The container to house the MARA electronics was moved into place by the Norwegian logistics team. Photo: Sheila Kirkwood

Do we really understand the global circulation of the upper 60–100 km of the atmosphere? Do small-scale processes cause significant mixing of air between different altitudes near the surface (0–15 km)?

An understanding of upper-atmospheric circulation is needed in order to interpret observed long-term changes and to improve climate predictions. Vertical mixing of air in the lower atmosphere could, for example, lead to the spread of cloud-condensation precursors to wider areas than expected, and to unexpected sources of trace gases in polar ice cores.


The MARA container and antenna-framework construction materials arriving at Troll after being unloaded from the supply ship at the ice edge 250 km farther north. Photo: Sheila Kirkwood

The phenomena we study are observed only at polar latitudes. The work was done at Troll Research Station, which is situated at a high geographic but low geomagnetic latitude. This allows conditions at altitudes of up to 100 km to be studied with minimal interference from geomagnetic disturbances. At lower altitudes, conditions at Troll are strongly influenced by the local topography, i.e., the edge of the Antarctic plateau and the steep ridges and cliffs of the mountains surrounding the station.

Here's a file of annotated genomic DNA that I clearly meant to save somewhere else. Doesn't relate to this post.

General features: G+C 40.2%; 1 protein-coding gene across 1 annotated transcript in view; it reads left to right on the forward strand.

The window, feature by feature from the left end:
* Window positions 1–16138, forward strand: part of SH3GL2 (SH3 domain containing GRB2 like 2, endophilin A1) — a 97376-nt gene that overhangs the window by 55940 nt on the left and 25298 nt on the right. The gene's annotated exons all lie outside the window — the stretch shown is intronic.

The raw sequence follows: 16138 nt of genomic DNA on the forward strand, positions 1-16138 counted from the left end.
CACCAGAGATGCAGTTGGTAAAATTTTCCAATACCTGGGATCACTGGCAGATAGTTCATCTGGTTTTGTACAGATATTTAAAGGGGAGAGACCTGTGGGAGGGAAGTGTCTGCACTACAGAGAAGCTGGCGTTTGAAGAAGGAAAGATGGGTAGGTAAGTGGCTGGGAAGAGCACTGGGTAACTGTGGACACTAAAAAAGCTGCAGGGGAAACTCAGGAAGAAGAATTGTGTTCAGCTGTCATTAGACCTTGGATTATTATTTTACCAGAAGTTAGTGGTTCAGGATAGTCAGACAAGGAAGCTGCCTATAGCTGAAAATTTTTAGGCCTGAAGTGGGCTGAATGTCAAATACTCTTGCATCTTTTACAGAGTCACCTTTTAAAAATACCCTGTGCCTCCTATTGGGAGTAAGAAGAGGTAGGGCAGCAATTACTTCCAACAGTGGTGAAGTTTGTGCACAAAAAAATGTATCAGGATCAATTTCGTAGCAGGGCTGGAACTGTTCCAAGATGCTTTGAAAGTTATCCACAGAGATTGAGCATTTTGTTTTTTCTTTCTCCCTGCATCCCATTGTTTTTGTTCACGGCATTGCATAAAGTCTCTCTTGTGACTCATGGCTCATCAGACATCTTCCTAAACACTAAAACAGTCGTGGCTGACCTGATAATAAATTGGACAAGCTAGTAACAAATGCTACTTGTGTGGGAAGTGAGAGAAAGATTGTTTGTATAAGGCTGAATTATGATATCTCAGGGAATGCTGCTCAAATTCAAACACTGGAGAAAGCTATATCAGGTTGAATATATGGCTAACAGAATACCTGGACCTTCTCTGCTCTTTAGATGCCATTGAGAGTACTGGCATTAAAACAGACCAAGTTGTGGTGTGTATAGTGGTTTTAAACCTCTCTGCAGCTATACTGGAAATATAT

Moveable Atmospheric Radar for Antarctica (MARA) at Troll Research Station in January 2012. Photo: Sheila Kirkwood

Our primary instrument was a 54 MHz radar, which measured atmospheric structure, turbulence, and winds at altitudes of 1–15 km and 80–95 km. In addition, one radiosonde was flown to an altitude of up to 25 km to validate the radar measurements.

Preliminary results for the 80–95 km altitude region confirm previous seasons’ results that there are shortcomings in our understanding of middle-atmospheric circulation in the southern hemisphere. They also indicate that the atmospheric composition influences the radar signal strength more than previously recognised. At altitudes of 500–15,000 m, we identified several mechanisms leading to strong vertical mixing (i.e., tropopause folds, turbulence associated with cloud-top cooling, surface heating, and mountain-wave breaking). Radar observations at Troll will continue until early 2014 to allow a climatology of these processes to be compiled.


Some adjustment was needed for the new Yagi antennas in the first snowstorms of the season. Photo: Ingemar Wolf

Two papers using MARA measurements from 2012 have been submitted for publication, and a further two are in preparation. A real-time data display and overview plots of the measurements to date are available on our website (see below). For digital data, contact